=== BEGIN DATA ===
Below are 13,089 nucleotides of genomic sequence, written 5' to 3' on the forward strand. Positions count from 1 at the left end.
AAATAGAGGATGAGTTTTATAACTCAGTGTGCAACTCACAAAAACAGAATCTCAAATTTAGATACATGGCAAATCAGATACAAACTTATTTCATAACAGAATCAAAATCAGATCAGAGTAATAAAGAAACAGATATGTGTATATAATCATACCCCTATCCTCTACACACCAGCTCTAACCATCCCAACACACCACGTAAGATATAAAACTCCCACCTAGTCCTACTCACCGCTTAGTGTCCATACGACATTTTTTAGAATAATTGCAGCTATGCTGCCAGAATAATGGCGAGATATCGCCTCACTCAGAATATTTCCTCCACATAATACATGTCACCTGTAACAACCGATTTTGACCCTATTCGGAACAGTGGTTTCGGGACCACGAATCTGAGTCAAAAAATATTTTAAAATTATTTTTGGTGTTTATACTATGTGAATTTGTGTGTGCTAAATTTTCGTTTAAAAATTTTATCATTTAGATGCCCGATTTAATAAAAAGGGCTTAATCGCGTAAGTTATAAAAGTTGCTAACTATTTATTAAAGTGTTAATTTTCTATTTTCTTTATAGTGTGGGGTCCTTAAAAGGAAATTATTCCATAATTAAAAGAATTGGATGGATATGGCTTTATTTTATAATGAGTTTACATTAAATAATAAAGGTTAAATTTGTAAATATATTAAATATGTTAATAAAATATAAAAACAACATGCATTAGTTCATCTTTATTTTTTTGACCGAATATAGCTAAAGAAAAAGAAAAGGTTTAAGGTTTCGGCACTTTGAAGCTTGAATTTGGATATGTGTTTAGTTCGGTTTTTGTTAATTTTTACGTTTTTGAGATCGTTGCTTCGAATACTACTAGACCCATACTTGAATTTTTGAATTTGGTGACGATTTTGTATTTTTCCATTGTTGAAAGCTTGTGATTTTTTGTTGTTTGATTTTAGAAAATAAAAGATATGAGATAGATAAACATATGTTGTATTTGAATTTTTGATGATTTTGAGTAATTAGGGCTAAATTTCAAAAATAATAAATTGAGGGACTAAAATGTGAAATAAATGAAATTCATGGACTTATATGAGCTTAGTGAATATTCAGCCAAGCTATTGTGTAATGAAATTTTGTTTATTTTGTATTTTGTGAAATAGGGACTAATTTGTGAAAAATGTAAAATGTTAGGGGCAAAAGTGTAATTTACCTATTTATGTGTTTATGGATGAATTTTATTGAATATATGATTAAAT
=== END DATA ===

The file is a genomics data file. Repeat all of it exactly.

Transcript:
Below are 13,089 nucleotides of genomic sequence, written 5' to 3' on the forward strand. Positions count from 1 at the left end.
AAATAGAGGATGAGTTTTATAACTCAGTGTGCAACTCACAAAAACAGAATCTCAAATTTAGATACATGGCAAATCAGATACAAACTTATTTCATAACAGAATCAAAATCAGATCAGAGTAATAAAGAAACAGATATGTGTATATAATCATACCCCTATCCTCTACACACCAGCTCTAACCATCCCAACACACCACGTAAGATATAAAACTCCCACCTAGTCCTACTCACCGCTTAGTGTCCATACGACATTTTTTAGAATAATTGCAGCTATGCTGCCAGAATAATGGCGAGATATCGCCTCACTCAGAATATTTCCTCCACATAATACATGTCACCTGTAACAACCGATTTTGACCCTATTCGGAACAGTGGTTTCGGGACCACGAATCTGAGTCAAAAAATATTTTAAAATTATTTTTGGTGTTTATACTATGTGAATTTGTGTGTGCTAAATTTTCGTTTAAAAATTTTATCATTTAGATGCCCGATTTAATAAAAAGGGCTTAATCGCGTAAGTTATAAAAGTTGCTAACTATTTATTAAAGTGTTAATTTTCTATTTTCTTTATAGTGTGGGGTCCTTAAAAGGAAATTATTCCATAATTAAAAGAATTGGATGGATATGGCTTTATTTTATAATGAGTTTACATTAAATAATAAAGGTTAAATTTGTAAATATATTAAATATGTTAATAAAATATAAAAACAACATGCATTAGTTCATCTTTATTTTTTTGACCGAATATAGCTAAAGAAAAAGAAAAGGTTTAAGGTTTCGGCACTTTGAAGCTTGAATTTGGATATGTGTTTAGTTCGGTTTTTGTTAATTTTTACGTTTTTGAGATCGTTGCTTCGAATACTACTAGACCCATACTTGAATTTTTGAATTTGGTGACGATTTTGTATTTTTCCATTGTTGAAAGCTTGTGATTTTTTGTTGTTTGATTTTAGAAAATAAAAGATATGAGATAGATAAACATATGTTGTATTTGAATTTTTGATGATTTTGAGTAATTAGGGCTAAATTTCAAAAATAATAAATTGAGGGACTAAAATGTGAAATAAATGAAATTCATGGACTTATATGAGCTTAGTGAATATTCAGCCAAGCTATTGTGTAATGAAATTTTGTTTATTTTGTATTTTGTGAAATAGGGACTAATTTGTGAAAAATGTAAAATGTTAGGGGCAAAAGTGTAATTTACCTATTTATGTGTTTATGGATGAATTTTATTGAATATATGATTAAAT